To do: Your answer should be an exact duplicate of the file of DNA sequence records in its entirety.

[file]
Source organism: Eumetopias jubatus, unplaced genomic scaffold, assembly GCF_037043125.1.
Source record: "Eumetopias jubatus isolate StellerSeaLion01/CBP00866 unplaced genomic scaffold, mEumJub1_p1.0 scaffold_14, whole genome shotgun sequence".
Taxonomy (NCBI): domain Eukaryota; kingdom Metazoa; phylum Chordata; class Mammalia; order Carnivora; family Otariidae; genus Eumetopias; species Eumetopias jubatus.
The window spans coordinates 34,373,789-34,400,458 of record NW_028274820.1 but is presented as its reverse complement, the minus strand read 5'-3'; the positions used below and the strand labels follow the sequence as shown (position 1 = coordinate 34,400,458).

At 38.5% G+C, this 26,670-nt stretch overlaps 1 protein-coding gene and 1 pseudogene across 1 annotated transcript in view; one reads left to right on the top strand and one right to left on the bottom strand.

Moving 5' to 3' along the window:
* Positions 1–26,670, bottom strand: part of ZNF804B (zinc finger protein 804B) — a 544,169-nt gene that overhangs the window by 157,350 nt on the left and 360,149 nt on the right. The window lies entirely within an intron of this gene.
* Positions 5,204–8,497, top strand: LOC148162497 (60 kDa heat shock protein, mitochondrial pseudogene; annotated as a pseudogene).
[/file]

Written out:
Source organism: Eumetopias jubatus, unplaced genomic scaffold, assembly GCF_037043125.1.
Source record: "Eumetopias jubatus isolate StellerSeaLion01/CBP00866 unplaced genomic scaffold, mEumJub1_p1.0 scaffold_14, whole genome shotgun sequence".
Taxonomy (NCBI): domain Eukaryota; kingdom Metazoa; phylum Chordata; class Mammalia; order Carnivora; family Otariidae; genus Eumetopias; species Eumetopias jubatus.
The window spans coordinates 34,373,789-34,400,458 of record NW_028274820.1 but is presented as its reverse complement, the minus strand read 5'-3'; the positions used below and the strand labels follow the sequence as shown (position 1 = coordinate 34,400,458).

At 38.5% G+C, this 26,670-nt stretch overlaps 1 protein-coding gene and 1 pseudogene across 1 annotated transcript in view; one reads left to right on the top strand and one right to left on the bottom strand.

Moving 5' to 3' along the window:
* Positions 1–26,670, bottom strand: part of ZNF804B (zinc finger protein 804B) — a 544,169-nt gene that overhangs the window by 157,350 nt on the left and 360,149 nt on the right. The window lies entirely within an intron of this gene.
* Positions 5,204–8,497, top strand: LOC148162497 (60 kDa heat shock protein, mitochondrial pseudogene; annotated as a pseudogene).